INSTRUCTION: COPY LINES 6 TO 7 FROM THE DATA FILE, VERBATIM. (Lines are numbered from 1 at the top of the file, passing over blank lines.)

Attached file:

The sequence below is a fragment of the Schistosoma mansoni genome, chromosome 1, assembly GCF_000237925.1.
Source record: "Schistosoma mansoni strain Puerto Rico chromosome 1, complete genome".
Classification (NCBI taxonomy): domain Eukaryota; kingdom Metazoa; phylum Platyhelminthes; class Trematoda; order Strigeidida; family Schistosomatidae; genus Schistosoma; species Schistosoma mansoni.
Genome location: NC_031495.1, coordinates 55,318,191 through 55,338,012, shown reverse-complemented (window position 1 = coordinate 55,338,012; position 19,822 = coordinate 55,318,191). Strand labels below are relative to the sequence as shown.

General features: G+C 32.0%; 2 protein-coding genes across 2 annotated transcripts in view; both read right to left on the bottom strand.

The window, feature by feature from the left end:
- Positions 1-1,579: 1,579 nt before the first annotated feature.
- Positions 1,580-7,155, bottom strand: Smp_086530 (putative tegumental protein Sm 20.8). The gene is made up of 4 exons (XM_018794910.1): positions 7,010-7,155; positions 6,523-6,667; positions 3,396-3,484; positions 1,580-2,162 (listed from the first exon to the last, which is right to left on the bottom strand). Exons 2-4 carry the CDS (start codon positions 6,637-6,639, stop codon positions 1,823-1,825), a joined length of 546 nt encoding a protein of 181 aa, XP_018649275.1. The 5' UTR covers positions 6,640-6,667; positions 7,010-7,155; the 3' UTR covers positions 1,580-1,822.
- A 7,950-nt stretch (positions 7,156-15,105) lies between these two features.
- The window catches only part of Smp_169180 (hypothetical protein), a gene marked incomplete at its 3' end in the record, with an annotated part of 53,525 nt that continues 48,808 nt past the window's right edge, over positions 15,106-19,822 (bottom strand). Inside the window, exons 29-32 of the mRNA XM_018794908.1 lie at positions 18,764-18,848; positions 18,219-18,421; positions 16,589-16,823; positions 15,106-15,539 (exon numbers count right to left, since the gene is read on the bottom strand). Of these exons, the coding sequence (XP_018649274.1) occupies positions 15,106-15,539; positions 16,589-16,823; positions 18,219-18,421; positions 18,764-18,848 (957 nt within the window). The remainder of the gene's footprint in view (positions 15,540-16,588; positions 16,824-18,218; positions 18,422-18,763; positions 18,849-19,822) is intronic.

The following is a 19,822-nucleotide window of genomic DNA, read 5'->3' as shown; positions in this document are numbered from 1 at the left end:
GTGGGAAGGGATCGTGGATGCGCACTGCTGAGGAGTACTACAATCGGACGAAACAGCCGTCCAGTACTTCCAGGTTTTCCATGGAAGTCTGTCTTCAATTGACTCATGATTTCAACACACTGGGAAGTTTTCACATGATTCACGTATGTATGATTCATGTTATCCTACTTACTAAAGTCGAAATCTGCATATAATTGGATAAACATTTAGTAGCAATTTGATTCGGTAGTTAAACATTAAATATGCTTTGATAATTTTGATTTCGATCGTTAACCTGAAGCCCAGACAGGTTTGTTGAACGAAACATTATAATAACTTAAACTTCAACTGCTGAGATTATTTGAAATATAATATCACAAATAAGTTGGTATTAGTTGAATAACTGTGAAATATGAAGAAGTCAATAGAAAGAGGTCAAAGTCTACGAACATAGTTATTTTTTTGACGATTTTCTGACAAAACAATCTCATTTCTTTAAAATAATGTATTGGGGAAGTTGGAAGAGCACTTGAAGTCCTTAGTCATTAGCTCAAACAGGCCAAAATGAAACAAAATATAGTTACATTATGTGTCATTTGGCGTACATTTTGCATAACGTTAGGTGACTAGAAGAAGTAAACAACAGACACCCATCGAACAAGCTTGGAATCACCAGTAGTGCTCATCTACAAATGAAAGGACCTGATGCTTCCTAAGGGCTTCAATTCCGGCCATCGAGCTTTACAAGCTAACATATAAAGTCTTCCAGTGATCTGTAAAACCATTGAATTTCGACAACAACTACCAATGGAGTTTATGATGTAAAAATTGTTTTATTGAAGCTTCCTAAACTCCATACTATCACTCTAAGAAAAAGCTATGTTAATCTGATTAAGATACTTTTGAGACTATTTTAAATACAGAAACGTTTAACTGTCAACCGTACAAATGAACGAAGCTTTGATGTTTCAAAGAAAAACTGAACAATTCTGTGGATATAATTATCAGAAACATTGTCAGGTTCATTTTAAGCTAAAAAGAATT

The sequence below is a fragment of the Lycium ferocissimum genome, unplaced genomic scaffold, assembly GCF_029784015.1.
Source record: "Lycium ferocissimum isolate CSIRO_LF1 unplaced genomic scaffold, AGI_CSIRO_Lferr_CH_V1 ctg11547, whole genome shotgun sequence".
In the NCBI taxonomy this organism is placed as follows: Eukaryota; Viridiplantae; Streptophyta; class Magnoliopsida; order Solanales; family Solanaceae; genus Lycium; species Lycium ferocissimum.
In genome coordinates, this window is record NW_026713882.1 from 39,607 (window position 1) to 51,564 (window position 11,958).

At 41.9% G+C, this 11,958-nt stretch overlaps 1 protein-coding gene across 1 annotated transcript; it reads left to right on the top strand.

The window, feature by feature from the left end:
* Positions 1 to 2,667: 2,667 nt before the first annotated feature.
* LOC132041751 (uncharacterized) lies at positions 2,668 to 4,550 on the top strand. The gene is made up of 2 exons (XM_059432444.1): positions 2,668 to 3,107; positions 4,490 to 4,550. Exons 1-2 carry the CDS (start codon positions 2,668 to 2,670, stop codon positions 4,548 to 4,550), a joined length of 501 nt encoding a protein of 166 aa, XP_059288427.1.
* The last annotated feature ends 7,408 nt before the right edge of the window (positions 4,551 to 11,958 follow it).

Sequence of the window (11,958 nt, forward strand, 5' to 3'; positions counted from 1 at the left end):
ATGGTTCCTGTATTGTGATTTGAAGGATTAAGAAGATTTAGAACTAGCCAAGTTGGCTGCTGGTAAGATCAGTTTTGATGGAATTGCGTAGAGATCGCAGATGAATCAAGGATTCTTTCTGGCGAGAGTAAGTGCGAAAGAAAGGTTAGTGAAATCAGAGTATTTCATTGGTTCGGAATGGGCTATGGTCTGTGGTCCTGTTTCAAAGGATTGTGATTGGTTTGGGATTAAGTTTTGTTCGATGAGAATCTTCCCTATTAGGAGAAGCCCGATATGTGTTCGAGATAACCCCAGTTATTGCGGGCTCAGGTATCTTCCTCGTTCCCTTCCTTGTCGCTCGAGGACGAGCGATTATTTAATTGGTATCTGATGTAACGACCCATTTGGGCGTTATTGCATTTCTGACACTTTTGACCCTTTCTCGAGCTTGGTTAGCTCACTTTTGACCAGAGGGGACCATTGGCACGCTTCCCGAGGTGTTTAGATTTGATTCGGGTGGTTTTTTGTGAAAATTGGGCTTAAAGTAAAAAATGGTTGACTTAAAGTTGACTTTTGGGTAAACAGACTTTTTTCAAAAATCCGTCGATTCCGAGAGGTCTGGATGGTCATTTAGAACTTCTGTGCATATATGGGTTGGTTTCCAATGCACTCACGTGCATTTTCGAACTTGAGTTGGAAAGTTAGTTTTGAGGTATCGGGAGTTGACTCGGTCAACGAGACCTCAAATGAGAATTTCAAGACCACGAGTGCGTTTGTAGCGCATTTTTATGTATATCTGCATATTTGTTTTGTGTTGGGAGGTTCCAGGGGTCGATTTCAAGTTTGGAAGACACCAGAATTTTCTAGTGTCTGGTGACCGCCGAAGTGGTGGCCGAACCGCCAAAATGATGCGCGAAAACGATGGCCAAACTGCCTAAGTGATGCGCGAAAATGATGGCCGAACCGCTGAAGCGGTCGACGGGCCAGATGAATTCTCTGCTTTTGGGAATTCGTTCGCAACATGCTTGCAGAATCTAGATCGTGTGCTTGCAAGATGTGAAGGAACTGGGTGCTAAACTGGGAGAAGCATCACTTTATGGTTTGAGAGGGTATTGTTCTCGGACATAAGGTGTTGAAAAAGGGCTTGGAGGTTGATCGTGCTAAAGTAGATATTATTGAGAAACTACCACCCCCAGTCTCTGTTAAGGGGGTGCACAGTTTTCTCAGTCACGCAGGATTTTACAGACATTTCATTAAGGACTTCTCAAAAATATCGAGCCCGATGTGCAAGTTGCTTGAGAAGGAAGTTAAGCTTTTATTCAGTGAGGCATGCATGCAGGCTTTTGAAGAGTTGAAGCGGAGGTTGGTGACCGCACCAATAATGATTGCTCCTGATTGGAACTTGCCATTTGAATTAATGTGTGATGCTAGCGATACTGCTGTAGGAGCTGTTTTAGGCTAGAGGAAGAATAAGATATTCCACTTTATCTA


The window, feature by feature from the left end:
- Positions 1-1,579: 1,579 nt before the first annotated feature.